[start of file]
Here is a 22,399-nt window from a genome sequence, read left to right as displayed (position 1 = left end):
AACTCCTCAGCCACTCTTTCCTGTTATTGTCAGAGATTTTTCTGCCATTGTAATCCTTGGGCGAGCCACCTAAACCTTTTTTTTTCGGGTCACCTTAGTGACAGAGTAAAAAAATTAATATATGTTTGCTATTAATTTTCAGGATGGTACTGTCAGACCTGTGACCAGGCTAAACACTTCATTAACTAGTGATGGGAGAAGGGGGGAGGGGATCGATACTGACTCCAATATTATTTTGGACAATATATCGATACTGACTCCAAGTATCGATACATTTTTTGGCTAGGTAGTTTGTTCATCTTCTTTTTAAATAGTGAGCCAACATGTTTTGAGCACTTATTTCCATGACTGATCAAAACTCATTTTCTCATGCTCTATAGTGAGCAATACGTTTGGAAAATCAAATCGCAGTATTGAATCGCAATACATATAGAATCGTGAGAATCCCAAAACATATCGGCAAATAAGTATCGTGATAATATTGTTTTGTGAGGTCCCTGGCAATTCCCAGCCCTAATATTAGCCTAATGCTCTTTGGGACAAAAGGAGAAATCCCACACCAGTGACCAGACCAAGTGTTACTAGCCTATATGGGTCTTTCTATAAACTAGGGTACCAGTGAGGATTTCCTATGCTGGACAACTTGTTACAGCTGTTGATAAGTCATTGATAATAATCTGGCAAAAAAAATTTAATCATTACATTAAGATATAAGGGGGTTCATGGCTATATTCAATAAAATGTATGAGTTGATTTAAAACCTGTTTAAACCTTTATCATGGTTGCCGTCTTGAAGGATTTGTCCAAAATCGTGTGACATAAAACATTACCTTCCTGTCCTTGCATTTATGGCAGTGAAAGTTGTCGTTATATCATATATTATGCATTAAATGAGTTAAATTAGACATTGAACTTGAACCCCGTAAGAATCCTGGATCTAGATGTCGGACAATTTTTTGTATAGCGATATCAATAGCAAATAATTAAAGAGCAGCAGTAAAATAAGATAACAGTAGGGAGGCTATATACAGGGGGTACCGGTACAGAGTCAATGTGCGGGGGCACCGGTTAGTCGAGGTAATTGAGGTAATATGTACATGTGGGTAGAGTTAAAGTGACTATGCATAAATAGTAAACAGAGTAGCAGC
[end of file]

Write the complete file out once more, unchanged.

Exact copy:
Here is a 22,399-nt window from a genome sequence, read left to right as displayed (position 1 = left end):
AACTCCTCAGCCACTCTTTCCTGTTATTGTCAGAGATTTTTCTGCCATTGTAATCCTTGGGCGAGCCACCTAAACCTTTTTTTTTCGGGTCACCTTAGTGACAGAGTAAAAAAATTAATATATGTTTGCTATTAATTTTCAGGATGGTACTGTCAGACCTGTGACCAGGCTAAACACTTCATTAACTAGTGATGGGAGAAGGGGGGAGGGGATCGATACTGACTCCAATATTATTTTGGACAATATATCGATACTGACTCCAAGTATCGATACATTTTTTGGCTAGGTAGTTTGTTCATCTTCTTTTTAAATAGTGAGCCAACATGTTTTGAGCACTTATTTCCATGACTGATCAAAACTCATTTTCTCATGCTCTATAGTGAGCAATACGTTTGGAAAATCAAATCGCAGTATTGAATCGCAATACATATAGAATCGTGAGAATCCCAAAACATATCGGCAAATAAGTATCGTGATAATATTGTTTTGTGAGGTCCCTGGCAATTCCCAGCCCTAATATTAGCCTAATGCTCTTTGGGACAAAAGGAGAAATCCCACACCAGTGACCAGACCAAGTGTTACTAGCCTATATGGGTCTTTCTATAAACTAGGGTACCAGTGAGGATTTCCTATGCTGGACAACTTGTTACAGCTGTTGATAAGTCATTGATAATAATCTGGCAAAAAAAATTTAATCATTACATTAAGATATAAGGGGGTTCATGGCTATATTCAATAAAATGTATGAGTTGATTTAAAACCTGTTTAAACCTTTATCATGGTTGCCGTCTTGAAGGATTTGTCCAAAATCGTGTGACATAAAACATTACCTTCCTGTCCTTGCATTTATGGCAGTGAAAGTTGTCGTTATATCATATATTATGCATTAAATGAGTTAAATTAGACATTGAACTTGAACCCCGTAAGAATCCTGGATCTAGATGTCGGACAATTTTTTGTATAGCGATATCAATAGCAAATAATTAAAGAGCAGCAGTAAAATAAGATAACAGTAGGGAGGCTATATACAGGGGGTACCGGTACAGAGTCAATGTGCGGGGGCACCGGTTAGTCGAGGTAATTGAGGTAATATGTACATGTGGGTAGAGTTAAAGTGACTATGCATAAATAGTAAACAGAGTAGCAGC